Changing it up today. I saw this book come out and knew I had to have it immediately. First, the title and book cover attracted me. Right up my alley.
Then I read the reviews and the ethos behind it and knew for sure it was meant for me. You see? I already wrote about this topic. I just called it by a different name.
It's so curious to me this newfound interest in everything old. I love the whole concept on a base level although I do think it is a bit overdone. Maybe I say that because of where I live. It feels like you cannot walk down the street, eat at a new restaurant, get your haircut, shop anywhere in this city without being surrounded by this aesthetic. Rough luxe puked on San Francisco and it hasn't looked back.
But, alas, I still love it. There is something so charming and reassuring to me about this design style. It gives me faith in our collective future. Like, our generation embraces tradition and puts value on things with character and age rather than things that are sparkly and new. It feels like we are harking back to the days of general stores and farms. And I think that's mighty refreshing amongst all the iPods, iPhones, internet, computers, cars, planes, rushing, madness, traffic, lights, mania that have come to define our days. I might add at this moment though that this design style is not IN THE LEAST affordable, attainable or realistic for most people. If you have been to the flea market in the last few years or used eBay or craigslist or seen the uprising of 1st Dibs you know what I'm talking about. Mark up much? That rough hewn look is pricey let me tell you darlings. Rustic wood beams? Um. Yeah. Not in this city. Not in any suburb I know. But most definitely splashing across the pages of every major design publication from here to the moon and back.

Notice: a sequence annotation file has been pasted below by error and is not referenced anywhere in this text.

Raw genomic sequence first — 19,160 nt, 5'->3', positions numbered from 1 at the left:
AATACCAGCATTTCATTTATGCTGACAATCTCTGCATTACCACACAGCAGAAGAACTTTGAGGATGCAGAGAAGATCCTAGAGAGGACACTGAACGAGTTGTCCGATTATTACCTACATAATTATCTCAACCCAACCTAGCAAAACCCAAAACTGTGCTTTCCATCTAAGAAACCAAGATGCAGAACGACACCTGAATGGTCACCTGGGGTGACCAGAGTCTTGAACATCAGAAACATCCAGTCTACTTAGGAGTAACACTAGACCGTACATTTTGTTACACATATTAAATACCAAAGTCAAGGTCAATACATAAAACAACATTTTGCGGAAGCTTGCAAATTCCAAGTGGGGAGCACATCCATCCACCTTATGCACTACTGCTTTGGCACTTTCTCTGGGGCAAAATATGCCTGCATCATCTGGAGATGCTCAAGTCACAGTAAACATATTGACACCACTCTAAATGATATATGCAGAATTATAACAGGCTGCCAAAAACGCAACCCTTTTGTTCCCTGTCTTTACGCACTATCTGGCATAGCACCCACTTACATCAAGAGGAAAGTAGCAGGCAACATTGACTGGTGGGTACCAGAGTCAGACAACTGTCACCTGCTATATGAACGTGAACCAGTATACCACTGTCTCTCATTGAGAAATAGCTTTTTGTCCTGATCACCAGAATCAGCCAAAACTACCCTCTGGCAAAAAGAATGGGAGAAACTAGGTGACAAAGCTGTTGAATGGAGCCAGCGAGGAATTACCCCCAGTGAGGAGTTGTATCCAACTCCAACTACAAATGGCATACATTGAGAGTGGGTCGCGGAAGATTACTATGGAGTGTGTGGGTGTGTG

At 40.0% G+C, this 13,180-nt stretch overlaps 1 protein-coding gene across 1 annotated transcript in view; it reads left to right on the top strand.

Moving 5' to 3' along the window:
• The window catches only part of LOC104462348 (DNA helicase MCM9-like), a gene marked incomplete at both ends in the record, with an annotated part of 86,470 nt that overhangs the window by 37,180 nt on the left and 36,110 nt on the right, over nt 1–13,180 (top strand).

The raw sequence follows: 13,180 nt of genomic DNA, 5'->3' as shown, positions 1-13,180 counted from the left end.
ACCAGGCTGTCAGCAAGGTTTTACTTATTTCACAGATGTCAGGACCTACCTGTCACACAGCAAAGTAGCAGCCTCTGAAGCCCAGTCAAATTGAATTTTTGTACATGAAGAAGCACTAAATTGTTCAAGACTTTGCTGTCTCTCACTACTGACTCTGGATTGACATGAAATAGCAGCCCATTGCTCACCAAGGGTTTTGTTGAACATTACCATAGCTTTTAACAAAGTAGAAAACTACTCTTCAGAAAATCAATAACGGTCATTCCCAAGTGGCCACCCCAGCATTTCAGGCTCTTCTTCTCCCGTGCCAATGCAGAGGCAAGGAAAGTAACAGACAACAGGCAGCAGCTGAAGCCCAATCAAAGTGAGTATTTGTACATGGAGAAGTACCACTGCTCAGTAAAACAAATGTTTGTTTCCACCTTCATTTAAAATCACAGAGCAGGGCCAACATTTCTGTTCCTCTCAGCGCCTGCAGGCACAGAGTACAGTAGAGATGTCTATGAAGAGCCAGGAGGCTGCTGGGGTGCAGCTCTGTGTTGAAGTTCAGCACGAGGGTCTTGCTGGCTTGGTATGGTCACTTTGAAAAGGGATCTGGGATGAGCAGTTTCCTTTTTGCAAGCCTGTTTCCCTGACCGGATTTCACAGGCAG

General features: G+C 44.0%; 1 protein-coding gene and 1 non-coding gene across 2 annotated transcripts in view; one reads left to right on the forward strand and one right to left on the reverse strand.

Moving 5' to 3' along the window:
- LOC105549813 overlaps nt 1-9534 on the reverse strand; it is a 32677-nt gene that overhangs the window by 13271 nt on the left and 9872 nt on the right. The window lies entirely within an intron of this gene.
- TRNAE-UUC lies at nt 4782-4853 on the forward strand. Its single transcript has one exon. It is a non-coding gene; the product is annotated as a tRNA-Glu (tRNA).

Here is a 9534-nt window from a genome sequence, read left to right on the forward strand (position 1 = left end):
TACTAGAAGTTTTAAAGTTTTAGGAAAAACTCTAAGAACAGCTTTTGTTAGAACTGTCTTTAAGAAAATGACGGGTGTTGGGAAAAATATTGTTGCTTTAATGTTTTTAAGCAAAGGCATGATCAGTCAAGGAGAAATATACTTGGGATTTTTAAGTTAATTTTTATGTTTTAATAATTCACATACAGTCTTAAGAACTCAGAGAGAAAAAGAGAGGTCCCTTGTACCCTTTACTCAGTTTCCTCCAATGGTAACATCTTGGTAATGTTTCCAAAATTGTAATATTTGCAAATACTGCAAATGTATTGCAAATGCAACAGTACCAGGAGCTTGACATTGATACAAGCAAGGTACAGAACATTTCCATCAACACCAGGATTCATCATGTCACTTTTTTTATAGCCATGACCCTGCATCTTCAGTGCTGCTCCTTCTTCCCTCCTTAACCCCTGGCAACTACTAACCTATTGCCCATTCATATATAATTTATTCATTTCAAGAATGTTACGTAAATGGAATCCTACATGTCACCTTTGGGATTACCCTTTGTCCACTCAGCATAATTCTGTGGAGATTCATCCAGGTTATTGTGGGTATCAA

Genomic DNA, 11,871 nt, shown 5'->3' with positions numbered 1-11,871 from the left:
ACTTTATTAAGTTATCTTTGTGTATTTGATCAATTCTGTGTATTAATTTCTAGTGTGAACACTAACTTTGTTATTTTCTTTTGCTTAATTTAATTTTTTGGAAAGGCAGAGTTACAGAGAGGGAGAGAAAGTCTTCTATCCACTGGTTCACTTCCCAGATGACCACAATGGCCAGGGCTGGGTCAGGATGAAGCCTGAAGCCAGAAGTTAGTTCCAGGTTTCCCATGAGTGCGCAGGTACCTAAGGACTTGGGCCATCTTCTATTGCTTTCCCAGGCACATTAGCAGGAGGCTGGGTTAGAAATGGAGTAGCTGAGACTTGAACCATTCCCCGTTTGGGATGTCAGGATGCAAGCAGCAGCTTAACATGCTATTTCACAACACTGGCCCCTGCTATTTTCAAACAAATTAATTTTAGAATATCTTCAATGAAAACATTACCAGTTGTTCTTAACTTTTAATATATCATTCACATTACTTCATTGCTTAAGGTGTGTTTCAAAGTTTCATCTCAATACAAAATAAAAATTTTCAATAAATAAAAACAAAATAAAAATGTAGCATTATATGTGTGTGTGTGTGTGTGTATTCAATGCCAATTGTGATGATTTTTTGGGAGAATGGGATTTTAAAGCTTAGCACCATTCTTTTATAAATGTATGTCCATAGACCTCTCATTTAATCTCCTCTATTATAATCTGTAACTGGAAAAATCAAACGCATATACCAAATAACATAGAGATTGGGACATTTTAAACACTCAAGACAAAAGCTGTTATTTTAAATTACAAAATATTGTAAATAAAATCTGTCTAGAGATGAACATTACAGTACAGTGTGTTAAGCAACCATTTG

But for those who can afford it I say go for it. It doesn't have to be over the top like some of the spaces featured in the book are. Just adding little details that are old, worn, antique, heirlooms makes such a difference and adds so much depth and meaning.
Americana at its finest.
Pared down and minimal, nothing extra, just pretty, old things.
Sqwauk-a-doodle-do. I love this space. Check the glass cut outs front and center. Geez. When can I move in?
Industrial accents are a major part of this movement. Lighting, old wheels, pulleys, stools, pretty much anything with rust.
And you absolutely must have a painting of at least one old person who you don't know hanging somewhere in your home. Required.
Skulls and antlers::most definitely.